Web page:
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My Contribution

Bringing Domestic Violence Out of the Shadows

As a child, Carolyn Inmon taught daily lessons to her dolls. It was the first step toward a 40-year teaching career during which Inmon would teach students ranging from kindergarten to community college, and obtain tenure three times.

Inmon met her first husband before she entered the profession, and by the time she was 19 the couple were married. By that time, Inmon’s biological father had been married seven times and her mother three. Inmon resolved that her marriage would last.

“I wanted my number to be One!” Inmon says today, adding, “I put up with a lot for that dream and it didn’t even work.”

Inmon’s new husband became emotionally abusive almost immediately. Family and friends noticed a shift in her personality, but Inmon dismissed their comments, continued her efforts to “fix” her marriage, and prayed that her husband would change. Instead, the abuse continued until she was 43.

“When the pain of the present exceeds the fear of the future, you leave,” Inmon says. “I couldn’t change him, but I could change myself.” She left and never looked back.

Inmon, who lives in Irvine, Calif., continued to teach for several years, and then retired. Next, she launched three unsuccessful political campaigns. Along the way, she realized public speaking was her strength, and she began to help candidates, elected leaders and representatives of non-profit organizations hone their public speaking skills.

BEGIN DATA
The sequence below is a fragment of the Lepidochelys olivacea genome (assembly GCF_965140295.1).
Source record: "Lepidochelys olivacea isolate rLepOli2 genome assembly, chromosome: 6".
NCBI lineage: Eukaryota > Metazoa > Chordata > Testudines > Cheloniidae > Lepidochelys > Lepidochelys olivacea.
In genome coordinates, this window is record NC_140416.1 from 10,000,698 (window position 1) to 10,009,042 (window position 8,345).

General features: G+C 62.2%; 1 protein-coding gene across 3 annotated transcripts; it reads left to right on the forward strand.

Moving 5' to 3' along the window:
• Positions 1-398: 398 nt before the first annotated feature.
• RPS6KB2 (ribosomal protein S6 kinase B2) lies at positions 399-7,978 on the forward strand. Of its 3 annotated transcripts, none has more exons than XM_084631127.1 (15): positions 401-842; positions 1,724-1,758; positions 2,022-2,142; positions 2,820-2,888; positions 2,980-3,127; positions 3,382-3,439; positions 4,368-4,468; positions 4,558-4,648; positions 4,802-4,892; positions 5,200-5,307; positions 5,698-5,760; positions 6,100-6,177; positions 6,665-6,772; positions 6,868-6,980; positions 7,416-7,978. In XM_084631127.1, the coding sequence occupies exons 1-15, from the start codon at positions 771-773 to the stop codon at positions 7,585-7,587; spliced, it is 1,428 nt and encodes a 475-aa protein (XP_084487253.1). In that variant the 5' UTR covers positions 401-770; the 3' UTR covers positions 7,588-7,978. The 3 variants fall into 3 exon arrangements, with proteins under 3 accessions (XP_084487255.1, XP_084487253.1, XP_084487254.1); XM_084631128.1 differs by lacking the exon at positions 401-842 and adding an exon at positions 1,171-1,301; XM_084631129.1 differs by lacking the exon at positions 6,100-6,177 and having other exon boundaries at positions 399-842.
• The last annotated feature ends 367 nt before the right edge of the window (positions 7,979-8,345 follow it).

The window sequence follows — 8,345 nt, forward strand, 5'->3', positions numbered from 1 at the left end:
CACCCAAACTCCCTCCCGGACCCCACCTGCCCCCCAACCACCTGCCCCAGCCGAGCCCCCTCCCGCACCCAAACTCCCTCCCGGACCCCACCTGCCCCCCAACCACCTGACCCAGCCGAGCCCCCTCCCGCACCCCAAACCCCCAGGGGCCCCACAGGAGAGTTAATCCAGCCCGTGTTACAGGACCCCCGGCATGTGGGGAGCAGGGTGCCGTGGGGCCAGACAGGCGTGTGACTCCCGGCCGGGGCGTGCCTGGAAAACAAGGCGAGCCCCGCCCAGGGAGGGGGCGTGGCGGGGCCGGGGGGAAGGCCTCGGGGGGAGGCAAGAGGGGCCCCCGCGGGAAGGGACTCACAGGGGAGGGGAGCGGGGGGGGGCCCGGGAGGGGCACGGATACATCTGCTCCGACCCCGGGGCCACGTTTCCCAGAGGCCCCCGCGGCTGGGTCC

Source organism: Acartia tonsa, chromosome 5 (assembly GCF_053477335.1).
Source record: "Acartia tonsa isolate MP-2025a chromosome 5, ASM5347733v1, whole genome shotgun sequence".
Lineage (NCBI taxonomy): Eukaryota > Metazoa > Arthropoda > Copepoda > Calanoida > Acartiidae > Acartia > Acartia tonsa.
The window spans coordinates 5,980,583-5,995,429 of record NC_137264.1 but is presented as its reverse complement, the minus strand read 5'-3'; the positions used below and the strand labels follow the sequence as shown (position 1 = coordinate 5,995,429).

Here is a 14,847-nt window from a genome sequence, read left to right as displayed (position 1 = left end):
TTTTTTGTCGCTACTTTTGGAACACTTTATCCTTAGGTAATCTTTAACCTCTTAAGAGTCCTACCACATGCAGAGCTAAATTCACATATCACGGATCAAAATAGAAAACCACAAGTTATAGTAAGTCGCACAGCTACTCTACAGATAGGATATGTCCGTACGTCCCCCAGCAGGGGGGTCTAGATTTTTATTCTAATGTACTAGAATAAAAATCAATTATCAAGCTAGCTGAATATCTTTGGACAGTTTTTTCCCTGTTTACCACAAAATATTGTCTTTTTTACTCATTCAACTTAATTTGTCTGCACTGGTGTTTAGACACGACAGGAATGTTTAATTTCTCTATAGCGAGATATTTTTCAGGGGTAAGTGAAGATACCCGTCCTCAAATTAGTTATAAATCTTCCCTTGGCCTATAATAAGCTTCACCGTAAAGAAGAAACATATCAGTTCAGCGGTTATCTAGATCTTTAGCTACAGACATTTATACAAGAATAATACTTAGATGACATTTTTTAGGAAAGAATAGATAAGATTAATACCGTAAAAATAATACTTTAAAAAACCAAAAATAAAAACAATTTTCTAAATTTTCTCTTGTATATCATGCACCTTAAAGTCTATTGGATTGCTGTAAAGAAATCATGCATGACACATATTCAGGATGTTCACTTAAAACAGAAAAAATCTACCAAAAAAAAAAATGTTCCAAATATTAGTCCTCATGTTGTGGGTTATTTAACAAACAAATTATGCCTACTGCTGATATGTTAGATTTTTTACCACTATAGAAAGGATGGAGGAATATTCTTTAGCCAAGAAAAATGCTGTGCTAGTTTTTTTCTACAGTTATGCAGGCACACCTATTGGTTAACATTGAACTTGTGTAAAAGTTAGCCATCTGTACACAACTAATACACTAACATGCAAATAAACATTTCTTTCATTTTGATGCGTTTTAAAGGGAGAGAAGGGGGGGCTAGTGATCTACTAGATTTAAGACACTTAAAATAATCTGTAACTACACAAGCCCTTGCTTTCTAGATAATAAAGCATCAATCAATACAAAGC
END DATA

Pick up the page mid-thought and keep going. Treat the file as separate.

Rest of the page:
The work led Inmon to Tanya Brown, the sister of Nicole Brown Simpson—O.J. Simpson’s former wife, who was found murdered outside her home in 1994. Like Inmon, Brown had also left an abusive marriage, and she was preparing a speech about domestic violence when Inmon offered her expertise.

Today, Inmon is a full-time domestic violence advocate, married to her second husband for nearly 27 years. Inmon says her advocacy work brings her great joy because it helps people gain “a deeper understanding of the problems in their relationships, and ways they can combat abuse.”

Once the domestic violence is discussed freely, Inmon believes, people will be less fearful of being judged and more willing to open up. Best of all, they will learn about options.

“It’s time to have those conversations,” Inmon says.

If you, or someone you know has questions about domestic abuse, contact the National Domestic Violence Hotline at 1-(800)-799-7233.

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